Neither of us mentioned that this would be her first performance I'd miss. We talked about it a month ago when I told her about my mission to Sri Lanka. Somehow I'd always managed to get to her school concerts and shows, and even most of her swim meets. She was used to seeing me in the front row, laughing loudly at the jokes even though I was attending the show for the third night in a row.

After we hung up I realized I didn't have to miss her performance at all! I could get on a plane tomorrow and listen to her sing.

By the time I reached Oberlin's campus it was a half hour before the concert. I loitered in an out-of-the-way corner until I was sure her group was backstage, then I took my seat toward the rear of the darkened auditorium. I didn't want to test her courage at going through with the concert knowing I was there; I knew she would utterly lose it.

I looked at the program, a collection of pop standards and jazz featuring Nothing but Treble, which got the first smile out of me all day. I remembered some of the happy times playing with Ingrid and Peter when they were little, only two years apart. One of my treasured snapshots shows them in the back of a van leaning against each other, asleep, surrounded by bottles of milk from the dairy farm which supplied our co-op. Peter was proud of Ingrid, even proud of the starring roles she played in high school musicals although his own musical preference was hard metal rock.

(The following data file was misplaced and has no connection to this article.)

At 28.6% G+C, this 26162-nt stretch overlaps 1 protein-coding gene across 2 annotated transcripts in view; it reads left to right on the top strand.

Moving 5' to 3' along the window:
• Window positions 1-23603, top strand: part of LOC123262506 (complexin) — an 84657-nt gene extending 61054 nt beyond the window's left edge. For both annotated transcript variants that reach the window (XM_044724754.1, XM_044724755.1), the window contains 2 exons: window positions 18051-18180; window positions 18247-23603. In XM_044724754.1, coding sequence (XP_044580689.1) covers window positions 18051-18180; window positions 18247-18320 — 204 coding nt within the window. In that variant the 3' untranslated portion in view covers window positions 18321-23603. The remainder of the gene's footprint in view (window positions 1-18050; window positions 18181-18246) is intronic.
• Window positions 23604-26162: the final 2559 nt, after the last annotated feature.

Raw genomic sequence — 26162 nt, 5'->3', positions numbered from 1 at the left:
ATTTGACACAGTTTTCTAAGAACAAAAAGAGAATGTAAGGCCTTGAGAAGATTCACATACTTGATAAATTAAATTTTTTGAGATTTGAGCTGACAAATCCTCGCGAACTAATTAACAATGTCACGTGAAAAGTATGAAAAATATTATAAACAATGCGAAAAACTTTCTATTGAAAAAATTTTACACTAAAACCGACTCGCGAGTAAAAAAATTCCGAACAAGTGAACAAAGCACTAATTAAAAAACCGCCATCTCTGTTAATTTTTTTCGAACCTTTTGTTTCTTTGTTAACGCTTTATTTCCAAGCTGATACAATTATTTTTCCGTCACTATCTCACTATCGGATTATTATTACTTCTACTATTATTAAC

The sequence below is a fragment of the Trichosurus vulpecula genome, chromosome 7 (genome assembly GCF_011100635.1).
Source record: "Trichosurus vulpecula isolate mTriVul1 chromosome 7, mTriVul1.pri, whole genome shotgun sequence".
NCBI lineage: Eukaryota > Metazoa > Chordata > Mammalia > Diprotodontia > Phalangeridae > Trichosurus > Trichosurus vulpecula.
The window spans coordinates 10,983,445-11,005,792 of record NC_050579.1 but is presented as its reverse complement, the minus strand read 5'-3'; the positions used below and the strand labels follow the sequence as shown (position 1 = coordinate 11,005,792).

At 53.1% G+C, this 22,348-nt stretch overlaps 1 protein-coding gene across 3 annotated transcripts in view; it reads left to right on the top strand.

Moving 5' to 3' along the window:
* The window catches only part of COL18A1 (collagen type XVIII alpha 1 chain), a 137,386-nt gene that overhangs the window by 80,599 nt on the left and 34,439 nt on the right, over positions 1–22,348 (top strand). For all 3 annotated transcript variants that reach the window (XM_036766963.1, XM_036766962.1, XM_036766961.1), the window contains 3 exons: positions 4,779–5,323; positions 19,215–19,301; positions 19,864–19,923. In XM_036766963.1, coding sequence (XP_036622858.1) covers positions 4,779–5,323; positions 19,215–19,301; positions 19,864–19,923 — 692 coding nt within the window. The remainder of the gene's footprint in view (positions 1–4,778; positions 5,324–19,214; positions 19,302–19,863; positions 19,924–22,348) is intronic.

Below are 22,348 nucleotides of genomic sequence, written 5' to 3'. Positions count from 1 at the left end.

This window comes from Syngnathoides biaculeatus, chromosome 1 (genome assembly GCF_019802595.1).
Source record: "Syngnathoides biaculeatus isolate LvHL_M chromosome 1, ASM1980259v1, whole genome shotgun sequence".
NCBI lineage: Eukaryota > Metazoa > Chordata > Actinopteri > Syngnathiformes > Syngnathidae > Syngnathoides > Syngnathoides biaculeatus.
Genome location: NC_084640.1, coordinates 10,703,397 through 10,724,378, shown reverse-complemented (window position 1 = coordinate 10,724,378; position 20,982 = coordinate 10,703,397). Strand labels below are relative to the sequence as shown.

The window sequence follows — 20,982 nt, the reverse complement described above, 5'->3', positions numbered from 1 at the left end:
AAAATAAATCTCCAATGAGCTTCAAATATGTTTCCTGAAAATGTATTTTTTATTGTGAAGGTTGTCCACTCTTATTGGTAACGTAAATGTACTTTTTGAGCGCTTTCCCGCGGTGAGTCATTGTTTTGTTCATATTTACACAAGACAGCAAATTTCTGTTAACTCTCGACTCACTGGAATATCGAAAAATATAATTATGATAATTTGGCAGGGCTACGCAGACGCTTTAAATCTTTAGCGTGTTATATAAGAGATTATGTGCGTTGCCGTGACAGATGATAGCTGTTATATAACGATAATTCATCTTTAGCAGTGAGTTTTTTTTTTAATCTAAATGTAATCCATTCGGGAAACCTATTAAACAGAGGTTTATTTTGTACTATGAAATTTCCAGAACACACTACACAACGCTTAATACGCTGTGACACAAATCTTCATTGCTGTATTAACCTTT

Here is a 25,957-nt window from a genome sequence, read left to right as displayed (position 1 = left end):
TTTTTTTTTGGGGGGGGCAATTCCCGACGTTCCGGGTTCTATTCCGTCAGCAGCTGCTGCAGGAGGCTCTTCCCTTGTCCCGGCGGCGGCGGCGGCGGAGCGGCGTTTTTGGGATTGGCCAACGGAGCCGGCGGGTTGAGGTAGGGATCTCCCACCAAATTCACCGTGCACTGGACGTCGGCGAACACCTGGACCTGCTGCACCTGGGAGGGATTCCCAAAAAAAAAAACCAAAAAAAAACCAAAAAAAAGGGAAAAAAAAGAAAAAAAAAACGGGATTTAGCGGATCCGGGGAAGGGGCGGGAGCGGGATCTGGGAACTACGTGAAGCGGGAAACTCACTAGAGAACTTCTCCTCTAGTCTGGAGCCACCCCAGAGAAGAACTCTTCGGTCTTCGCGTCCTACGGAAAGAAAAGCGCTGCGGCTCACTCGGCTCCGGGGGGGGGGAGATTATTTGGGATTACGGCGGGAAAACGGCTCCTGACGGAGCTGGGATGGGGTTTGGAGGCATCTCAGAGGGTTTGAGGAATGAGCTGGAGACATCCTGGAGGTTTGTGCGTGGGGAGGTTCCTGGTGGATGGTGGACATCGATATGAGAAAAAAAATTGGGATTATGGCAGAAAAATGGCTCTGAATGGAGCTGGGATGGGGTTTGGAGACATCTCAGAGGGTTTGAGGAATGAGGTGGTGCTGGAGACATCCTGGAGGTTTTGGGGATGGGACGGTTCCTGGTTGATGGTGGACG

A tremendous cheer went up as the small group of young women crossed the stage, and I overheard audience members saying Ingrid was being very game indeed to sing this concert. I was bursting with pride as they swung into their first number, Ingrid as poised as ever.

The fourth song began with a solo by Ingrid, which she introduced with a trace of hesitation. She stopped abruptly, turned to the audience and said, "Sorry, I started on the wrong pitch." To my amazement I heard from the audience in this highly competitive music college, "That's OK, Ingrid." "Take your time, Ingrid." "We love you, Ingrid."

The pitch pipe sounded, she found her note, and jumped into the song on key. The warmth in the room was palpable. I blinked back tears.

The last encore concluded, the audience receded. I waited a few moments, then walked backstage, searching for the green room where the singers would be surrounded by praise and banter. As I entered the doorway I saw Ingrid at the far end of the room, a bouquet of roses in her arms. She looked up and yelled "Daddy!" We ran to each other and met in the middle, tears and laughter mingling in one of the hugs of my life.